Why Cybersecurity Is Key for Back to School
One thing the pandemic has highlighted about institutions of learning is how much they fall behind on matters of cyber maturity. 2020 made it clear how susceptible the entire education sector was after a cyberattack forced the University of California, San Francisco, to pay hackers 1.14 million USD. The security gap is not a U.S. issue alone, as school districts from North America to Asia have fallen victims to ransomware and cyberattacks.
Remember, schools don’t simply hold learning data. They store sensitive information, including social security numbers, contact addresses, and financial and medical information for students and faculty members.
An article in the Wall Street Journal in September revealed that Clark County Schools District in Las Vegas fell victim to a cyberattack when hackers posted information on 320,000 students and faculty on their website. This exposure happened after the institution failed to pay a ransom.
The Toledo Ohio Public Schools suffered a more catastrophic cyberattack when hackers published sensitive information such as dates of birth, disability details, exam grades, and even listed information of foster children.
These examples are but a few that prove why schools must take a more proactive approach.
Access and Basics of Cybersecurity in the Education Sector
The EDTECH Leadership Survey report revealed that only 23% of IT leaders in this sector had employed a full-time IT security staff despite citing that cybersecurity was top priority. For this reason, many institutions have to begin with the basics.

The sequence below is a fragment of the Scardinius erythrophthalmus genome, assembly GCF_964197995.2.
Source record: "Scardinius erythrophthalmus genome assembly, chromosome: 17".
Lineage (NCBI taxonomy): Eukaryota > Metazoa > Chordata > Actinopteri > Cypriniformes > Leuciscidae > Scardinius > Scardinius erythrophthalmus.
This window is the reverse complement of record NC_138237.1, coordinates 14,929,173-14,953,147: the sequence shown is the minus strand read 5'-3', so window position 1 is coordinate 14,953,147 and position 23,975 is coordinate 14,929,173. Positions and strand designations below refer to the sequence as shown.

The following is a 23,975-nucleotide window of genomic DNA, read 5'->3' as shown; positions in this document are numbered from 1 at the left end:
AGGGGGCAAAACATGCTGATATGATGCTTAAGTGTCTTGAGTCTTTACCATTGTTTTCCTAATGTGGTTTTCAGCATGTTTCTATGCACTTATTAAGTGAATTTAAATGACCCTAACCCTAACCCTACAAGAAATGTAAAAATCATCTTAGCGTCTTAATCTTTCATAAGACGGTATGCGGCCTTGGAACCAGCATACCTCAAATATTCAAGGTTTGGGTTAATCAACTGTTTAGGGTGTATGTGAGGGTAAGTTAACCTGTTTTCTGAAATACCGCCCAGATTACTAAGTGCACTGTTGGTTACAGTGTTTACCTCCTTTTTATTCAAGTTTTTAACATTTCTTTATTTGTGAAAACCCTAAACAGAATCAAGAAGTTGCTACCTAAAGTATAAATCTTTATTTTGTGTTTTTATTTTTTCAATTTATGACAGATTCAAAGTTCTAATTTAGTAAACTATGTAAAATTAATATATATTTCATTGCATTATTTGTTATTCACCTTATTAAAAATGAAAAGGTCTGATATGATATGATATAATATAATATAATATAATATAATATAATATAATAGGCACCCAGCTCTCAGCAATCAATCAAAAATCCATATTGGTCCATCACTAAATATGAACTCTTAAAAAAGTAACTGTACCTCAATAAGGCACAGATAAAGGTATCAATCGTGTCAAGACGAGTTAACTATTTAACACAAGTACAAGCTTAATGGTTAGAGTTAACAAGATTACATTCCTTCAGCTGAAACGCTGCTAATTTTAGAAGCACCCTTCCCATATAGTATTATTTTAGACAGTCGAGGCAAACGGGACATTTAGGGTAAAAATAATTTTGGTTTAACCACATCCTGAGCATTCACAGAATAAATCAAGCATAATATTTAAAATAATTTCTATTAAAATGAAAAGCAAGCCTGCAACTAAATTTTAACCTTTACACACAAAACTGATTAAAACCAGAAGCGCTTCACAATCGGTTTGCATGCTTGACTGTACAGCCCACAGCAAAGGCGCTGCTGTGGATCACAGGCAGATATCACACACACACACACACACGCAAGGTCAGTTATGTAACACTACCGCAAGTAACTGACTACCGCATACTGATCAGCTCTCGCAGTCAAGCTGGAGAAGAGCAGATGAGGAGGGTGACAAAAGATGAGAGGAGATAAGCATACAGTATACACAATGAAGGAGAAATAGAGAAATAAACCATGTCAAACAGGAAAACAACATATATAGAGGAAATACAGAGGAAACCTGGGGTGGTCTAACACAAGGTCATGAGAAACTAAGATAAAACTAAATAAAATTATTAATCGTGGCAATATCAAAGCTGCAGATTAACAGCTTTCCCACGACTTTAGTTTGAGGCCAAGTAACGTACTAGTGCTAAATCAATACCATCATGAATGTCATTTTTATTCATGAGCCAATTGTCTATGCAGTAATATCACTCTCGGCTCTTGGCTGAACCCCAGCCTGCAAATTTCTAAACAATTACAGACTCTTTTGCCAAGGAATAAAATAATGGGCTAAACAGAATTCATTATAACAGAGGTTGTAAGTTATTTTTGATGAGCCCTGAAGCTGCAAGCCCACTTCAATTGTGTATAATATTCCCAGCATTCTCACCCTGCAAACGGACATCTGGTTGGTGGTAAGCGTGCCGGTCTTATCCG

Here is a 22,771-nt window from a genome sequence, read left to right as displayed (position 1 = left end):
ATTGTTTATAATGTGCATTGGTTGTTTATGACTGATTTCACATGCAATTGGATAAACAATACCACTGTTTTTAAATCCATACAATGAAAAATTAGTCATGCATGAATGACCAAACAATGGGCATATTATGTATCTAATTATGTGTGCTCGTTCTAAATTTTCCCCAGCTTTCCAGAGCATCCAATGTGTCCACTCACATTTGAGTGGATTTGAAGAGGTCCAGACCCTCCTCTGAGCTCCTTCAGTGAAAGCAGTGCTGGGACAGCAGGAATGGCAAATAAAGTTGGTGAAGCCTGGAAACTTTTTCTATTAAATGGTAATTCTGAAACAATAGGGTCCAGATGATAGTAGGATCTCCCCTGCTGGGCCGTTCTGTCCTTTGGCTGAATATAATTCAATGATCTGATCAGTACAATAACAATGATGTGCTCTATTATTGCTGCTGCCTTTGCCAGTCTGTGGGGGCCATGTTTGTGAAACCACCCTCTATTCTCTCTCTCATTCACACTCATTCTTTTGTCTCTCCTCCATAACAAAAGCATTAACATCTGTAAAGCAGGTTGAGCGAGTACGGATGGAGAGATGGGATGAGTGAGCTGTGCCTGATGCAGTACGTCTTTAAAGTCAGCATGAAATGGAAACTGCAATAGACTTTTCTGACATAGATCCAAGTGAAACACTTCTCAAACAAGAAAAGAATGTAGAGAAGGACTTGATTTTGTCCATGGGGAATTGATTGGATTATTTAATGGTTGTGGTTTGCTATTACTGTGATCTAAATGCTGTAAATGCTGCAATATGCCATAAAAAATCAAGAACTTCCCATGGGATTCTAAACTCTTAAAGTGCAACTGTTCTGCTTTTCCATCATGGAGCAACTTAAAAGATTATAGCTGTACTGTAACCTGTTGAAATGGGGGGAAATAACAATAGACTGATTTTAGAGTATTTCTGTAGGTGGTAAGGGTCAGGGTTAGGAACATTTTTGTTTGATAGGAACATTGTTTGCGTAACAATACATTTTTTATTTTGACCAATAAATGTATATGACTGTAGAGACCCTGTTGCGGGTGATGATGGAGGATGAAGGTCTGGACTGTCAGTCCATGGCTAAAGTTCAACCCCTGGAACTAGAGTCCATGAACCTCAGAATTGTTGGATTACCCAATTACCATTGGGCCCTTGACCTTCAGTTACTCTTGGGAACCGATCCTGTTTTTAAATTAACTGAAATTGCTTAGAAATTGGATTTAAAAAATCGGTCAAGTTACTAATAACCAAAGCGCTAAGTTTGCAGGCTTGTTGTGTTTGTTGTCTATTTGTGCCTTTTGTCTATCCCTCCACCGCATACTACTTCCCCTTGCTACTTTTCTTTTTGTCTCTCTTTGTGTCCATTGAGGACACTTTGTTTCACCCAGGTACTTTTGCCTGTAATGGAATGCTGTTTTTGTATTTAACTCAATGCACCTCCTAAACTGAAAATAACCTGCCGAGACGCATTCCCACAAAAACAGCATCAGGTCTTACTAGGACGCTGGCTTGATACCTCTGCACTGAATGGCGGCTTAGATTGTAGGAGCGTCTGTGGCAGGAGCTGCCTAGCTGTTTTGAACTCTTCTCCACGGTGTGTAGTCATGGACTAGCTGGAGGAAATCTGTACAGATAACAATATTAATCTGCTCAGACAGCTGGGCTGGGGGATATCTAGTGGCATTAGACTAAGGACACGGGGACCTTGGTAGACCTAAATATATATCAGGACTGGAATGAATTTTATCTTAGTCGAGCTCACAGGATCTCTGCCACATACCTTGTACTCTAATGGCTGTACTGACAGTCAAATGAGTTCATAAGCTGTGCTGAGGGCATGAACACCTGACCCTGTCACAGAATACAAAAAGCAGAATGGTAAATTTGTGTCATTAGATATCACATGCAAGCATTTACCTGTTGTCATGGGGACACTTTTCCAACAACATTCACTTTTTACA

Limiting access is the first step in securing systems. Essential questions to ask include:
- How many people have access to the school’s data?
- What platforms exist?
- Do the people with access require it in the first place?
- Is the data accessible remotely or onsite?
There are three steps institutions should take to address access to sensitive information.
- Secure the “crown jewels.” Privileged Access Management (PAM) is necessary to limit access to sensitive information, promote traceability, protect passwords, and safeguard onsite and remote logins.
- Install anti-ransomware software. Endpoint Privilege Management (EPM) is critical for that additional layer of defense against viruses and malware.
- A vital step to secure all activities, including standard and privileged access, involves centralizing applications and user IDs. Such a move is possible through multifactor authentication and identity federation.
Institutions can then progress to master access concepts like the Zero Trust approach and the Principle of Least Privilege.
Securing Learning Institutions Requires a Take-Charge Approach
Recent years have proven that cybersecurity isn’t solely for the workplace but all sectors, especially Education. And with cyberattacks on the rise, all leaders must take practical steps, specifically securing access to bolster their cyber maturity.
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